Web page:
So far, the High School Employee was last on campus on September 12th, and a Memorial employee was last on campus on Wednesday of last week. As of Saturday, it is not believed that there have been any additional exposures, however, the health department continues to contact trace and will contact any individuals who need to quarantine or test.
The classrooms and school spaces that have been used and possibly infected will be deep cleaned and sanitized. The school district continues to encourage all employees and their families to wear masks, practice social distancing, frequently wash your hands, and practice safe and healthy habits.
For more information, please contact the school district at 824-4951.
The Miller Media Group and the Taylorville Kiwanis Club are teaming up once again to benefit the Taylorville Food Pantry by doing Drive Thru Donation Days every Saturday in September. Non-perishable food items along with monetary donations were accepted in the front parking lot of the Miller Media Group studios at 918 East Park in Taylorville.
Kiwanis members Larry Kemner and Will Perkins, along with Will’s son Colt, were taking the donations this previous Saturday. They were able to raise $117, as well as food donations, that was given to the Taylorville Food Pantry. Kemner went into detail on what the purpose of the Drive Thru Donation Days are.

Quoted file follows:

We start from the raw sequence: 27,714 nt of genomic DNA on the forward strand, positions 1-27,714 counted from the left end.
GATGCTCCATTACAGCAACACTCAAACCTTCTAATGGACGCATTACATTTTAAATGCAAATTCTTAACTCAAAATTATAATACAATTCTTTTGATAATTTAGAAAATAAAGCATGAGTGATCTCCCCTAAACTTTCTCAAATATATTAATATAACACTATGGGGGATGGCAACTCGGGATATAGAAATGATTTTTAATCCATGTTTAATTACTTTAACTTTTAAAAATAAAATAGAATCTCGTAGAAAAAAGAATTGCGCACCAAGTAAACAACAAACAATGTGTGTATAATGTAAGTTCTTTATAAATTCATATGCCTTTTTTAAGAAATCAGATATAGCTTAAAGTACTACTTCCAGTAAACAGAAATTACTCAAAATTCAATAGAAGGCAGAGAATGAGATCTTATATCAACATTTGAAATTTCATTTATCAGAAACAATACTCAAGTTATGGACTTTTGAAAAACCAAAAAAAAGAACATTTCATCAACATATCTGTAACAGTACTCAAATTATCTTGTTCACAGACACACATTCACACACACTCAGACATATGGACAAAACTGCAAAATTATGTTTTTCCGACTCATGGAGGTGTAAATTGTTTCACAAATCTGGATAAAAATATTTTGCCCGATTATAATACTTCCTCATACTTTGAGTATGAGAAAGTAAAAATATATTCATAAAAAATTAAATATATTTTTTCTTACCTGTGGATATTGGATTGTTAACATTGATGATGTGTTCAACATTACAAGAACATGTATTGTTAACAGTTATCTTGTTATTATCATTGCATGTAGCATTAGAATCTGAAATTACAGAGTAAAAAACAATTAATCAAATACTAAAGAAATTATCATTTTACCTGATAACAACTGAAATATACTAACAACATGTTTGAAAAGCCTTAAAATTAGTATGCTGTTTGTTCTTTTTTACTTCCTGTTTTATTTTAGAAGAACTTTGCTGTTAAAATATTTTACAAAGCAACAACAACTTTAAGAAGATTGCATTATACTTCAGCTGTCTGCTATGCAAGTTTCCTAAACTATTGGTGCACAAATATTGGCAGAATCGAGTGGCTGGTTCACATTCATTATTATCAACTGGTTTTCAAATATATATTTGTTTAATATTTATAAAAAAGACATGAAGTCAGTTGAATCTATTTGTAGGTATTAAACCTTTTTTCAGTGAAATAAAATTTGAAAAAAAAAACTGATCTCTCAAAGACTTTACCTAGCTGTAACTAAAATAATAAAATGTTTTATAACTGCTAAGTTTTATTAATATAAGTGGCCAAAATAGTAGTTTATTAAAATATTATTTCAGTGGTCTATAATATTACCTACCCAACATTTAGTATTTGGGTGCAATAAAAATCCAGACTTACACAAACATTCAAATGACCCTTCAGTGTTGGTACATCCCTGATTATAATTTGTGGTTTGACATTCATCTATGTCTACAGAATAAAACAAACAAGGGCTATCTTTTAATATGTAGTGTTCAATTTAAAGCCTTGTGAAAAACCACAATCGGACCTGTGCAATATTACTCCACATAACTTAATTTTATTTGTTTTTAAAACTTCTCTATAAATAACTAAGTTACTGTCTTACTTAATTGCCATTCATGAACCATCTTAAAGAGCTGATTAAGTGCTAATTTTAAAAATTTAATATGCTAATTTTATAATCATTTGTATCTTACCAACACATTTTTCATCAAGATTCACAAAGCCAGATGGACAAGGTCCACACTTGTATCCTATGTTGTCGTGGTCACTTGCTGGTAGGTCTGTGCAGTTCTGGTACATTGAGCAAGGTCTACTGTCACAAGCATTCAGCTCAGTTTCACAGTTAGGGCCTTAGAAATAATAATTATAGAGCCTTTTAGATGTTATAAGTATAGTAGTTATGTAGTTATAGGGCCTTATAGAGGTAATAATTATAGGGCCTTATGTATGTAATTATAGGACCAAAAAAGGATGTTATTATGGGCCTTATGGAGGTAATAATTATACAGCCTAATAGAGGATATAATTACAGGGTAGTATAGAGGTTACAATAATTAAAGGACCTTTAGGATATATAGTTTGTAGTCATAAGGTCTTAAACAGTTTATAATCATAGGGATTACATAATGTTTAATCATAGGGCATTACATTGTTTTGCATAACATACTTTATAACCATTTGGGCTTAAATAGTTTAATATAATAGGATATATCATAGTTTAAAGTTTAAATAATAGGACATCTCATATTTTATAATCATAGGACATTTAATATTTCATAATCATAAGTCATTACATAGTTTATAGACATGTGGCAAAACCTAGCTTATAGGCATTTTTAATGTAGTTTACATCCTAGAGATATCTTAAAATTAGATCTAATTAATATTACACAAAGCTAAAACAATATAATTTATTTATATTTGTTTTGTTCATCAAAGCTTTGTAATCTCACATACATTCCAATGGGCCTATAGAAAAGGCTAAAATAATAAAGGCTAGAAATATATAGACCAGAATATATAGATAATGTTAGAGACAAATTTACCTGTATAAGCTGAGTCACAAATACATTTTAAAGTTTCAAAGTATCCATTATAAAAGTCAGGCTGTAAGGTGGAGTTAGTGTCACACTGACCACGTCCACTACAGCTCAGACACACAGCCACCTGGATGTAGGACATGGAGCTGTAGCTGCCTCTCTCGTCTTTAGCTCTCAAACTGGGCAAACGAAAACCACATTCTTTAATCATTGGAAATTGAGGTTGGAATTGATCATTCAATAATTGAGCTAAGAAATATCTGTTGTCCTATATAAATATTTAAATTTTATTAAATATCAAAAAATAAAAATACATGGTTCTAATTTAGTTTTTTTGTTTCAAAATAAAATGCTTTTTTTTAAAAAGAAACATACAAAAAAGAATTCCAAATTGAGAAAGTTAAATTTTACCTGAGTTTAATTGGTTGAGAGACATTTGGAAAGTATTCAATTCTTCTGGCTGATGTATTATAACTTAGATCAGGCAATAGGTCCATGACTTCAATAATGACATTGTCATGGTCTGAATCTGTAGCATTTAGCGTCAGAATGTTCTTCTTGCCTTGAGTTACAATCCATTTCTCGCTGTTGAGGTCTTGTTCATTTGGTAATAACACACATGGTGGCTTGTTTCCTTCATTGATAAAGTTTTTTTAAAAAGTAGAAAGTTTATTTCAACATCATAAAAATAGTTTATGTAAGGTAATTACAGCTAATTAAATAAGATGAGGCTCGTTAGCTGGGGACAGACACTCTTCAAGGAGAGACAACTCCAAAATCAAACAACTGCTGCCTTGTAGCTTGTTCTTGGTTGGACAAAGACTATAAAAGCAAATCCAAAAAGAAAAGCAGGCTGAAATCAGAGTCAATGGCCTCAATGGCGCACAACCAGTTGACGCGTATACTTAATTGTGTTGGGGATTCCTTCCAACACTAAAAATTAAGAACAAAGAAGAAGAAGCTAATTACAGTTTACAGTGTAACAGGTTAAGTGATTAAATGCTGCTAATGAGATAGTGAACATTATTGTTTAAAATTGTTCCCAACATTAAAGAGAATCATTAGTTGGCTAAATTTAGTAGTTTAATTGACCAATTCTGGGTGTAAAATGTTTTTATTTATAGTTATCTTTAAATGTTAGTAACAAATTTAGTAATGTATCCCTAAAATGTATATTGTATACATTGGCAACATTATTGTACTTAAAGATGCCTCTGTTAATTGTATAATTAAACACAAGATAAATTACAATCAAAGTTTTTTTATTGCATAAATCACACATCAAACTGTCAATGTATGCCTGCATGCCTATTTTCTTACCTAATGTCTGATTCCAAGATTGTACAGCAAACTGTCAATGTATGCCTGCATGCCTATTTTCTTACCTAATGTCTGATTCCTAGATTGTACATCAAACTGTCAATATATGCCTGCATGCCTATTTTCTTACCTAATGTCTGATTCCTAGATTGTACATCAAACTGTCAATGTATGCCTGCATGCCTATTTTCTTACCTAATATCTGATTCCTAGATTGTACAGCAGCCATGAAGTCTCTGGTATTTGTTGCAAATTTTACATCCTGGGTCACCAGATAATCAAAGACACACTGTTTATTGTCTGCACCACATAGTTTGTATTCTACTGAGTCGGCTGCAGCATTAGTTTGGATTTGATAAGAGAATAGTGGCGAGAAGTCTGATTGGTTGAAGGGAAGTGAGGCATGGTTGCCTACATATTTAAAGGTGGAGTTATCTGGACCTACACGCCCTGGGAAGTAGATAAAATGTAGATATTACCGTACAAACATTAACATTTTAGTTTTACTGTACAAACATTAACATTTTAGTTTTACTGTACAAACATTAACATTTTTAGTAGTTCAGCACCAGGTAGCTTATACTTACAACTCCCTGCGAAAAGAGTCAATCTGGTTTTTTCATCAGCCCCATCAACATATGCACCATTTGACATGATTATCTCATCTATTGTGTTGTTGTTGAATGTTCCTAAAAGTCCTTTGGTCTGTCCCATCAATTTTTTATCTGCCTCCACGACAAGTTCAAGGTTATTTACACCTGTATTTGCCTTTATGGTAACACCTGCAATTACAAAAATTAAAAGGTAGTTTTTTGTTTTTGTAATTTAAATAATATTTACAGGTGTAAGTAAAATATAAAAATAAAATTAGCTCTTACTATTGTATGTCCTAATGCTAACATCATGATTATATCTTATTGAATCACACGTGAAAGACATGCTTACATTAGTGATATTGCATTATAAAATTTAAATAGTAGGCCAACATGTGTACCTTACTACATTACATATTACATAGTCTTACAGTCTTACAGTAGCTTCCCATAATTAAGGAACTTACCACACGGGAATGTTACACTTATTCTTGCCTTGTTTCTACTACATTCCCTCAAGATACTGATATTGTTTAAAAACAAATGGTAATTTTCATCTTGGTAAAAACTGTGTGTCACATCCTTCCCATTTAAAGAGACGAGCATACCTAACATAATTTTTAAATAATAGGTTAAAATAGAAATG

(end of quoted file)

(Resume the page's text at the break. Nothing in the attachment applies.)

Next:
Perkins said that he was amazed by the response of the Taylorville community.
Kemner made sure to give a shoutout to one group of neighbors who made a significant donation for the Taylorville Food Pantry.
Listeners got to hear from Colt Perkins as well who was out helping take donations. Outside of teaching the Kiwanis members to dance, Colt said it was great to see the community involvement.
There will be Taylorville Kiwanis Club Members stationed in the Miller Media Group parking lot every Saturday in September taking donations to benefit the Taylorville Food Pantry.